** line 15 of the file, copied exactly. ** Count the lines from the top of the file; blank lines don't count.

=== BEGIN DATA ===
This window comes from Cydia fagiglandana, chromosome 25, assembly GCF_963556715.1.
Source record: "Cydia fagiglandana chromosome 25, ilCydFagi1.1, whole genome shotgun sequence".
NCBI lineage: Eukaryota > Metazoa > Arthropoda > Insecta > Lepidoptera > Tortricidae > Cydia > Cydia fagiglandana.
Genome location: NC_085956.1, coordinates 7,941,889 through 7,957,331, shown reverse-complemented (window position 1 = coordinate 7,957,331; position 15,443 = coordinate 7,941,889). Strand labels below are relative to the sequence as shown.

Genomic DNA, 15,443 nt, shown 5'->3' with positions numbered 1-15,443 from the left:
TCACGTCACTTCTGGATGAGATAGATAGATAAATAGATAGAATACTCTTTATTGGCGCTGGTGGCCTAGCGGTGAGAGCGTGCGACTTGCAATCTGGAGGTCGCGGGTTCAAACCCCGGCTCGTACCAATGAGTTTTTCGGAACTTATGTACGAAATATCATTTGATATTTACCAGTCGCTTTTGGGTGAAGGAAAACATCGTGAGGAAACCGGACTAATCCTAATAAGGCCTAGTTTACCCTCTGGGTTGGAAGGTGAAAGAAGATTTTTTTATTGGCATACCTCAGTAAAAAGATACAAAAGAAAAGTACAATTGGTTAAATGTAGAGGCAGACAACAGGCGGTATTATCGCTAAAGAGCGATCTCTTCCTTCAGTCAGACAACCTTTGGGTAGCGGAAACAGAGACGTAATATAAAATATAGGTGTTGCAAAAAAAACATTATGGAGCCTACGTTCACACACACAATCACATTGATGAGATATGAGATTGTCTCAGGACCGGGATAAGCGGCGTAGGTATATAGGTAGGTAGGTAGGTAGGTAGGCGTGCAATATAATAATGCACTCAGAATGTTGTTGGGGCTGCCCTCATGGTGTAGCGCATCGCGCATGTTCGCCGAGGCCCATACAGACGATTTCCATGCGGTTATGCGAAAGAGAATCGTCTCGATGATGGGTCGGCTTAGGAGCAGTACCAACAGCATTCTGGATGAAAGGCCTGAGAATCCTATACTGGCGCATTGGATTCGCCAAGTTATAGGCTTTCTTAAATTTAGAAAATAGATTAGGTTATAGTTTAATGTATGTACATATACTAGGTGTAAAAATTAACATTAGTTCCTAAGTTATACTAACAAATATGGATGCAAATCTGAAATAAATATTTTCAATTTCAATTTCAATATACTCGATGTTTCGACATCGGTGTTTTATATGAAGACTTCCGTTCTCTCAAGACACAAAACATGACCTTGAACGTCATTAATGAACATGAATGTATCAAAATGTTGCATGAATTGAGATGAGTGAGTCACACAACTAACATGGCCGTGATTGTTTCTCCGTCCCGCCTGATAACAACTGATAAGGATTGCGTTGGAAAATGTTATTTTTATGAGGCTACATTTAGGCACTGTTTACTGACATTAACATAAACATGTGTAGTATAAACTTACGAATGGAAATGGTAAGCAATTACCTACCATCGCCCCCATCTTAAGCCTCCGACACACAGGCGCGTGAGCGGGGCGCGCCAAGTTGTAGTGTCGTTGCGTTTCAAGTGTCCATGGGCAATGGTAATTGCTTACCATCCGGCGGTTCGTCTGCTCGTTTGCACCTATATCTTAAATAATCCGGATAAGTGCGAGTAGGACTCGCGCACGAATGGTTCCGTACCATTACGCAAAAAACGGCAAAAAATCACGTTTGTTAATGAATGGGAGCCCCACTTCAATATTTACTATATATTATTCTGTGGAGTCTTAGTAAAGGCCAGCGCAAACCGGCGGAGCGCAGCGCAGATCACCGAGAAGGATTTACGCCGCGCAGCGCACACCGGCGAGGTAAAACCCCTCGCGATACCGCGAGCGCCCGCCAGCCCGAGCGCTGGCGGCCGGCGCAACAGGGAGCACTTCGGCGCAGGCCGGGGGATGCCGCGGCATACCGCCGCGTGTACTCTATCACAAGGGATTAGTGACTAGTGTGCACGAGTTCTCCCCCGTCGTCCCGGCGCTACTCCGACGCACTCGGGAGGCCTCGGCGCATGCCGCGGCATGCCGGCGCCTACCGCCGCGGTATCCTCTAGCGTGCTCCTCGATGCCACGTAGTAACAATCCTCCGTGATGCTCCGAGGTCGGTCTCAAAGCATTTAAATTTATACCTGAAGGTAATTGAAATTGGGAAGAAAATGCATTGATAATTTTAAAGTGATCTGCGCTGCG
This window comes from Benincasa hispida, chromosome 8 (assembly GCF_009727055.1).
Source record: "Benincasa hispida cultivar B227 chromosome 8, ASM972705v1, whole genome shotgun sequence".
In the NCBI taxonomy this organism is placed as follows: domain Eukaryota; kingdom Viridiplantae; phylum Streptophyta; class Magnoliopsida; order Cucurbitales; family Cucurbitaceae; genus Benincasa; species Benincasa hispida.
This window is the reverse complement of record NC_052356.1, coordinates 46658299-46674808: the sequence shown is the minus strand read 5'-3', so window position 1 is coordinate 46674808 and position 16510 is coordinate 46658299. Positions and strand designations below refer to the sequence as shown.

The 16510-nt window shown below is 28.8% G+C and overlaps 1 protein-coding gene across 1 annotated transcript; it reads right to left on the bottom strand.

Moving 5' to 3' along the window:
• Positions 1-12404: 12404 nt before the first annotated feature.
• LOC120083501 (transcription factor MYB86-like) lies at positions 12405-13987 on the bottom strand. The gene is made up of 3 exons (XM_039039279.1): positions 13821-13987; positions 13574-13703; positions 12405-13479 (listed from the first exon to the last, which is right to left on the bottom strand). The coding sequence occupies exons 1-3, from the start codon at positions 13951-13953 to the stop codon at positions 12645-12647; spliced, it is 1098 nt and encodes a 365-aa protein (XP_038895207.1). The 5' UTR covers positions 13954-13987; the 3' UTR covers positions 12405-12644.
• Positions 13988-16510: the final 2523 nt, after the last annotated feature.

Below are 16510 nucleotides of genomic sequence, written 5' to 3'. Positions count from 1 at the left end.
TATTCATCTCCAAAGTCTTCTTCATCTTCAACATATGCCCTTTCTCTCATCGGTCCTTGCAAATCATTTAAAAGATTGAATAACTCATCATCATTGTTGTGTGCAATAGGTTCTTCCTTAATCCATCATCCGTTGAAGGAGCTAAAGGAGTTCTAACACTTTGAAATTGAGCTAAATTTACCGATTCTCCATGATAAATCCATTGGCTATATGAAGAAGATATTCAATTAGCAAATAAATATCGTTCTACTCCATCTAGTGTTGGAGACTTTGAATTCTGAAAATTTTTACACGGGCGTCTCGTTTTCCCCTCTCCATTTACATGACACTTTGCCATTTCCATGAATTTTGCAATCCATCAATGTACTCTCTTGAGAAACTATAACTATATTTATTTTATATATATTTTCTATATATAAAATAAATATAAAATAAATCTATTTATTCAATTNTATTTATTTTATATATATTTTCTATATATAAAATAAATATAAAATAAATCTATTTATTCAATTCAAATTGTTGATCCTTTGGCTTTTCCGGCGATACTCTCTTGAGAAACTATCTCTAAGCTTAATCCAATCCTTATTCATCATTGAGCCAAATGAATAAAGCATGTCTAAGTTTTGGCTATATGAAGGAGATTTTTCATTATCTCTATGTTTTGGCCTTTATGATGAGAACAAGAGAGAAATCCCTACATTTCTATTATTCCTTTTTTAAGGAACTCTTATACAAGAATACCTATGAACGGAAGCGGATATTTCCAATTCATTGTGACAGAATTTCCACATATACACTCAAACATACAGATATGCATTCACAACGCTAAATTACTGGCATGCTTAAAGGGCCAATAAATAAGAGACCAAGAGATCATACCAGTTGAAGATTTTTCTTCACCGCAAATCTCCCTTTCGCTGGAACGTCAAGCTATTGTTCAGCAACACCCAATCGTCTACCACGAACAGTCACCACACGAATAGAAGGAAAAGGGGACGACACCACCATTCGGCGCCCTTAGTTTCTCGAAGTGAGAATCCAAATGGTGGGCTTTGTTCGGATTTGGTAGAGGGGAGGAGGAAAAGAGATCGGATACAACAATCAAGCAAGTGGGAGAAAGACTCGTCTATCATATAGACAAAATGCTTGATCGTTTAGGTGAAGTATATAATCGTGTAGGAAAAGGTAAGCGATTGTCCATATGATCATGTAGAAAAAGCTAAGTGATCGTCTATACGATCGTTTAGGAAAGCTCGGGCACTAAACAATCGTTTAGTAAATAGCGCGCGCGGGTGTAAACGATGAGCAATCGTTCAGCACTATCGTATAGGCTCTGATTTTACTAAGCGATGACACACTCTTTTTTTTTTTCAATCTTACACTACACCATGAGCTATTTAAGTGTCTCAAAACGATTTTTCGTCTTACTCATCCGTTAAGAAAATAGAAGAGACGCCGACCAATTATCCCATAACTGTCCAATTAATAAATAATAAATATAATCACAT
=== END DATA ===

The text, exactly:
• Positions 13988-16510: the final 2523 nt, after the last annotated feature.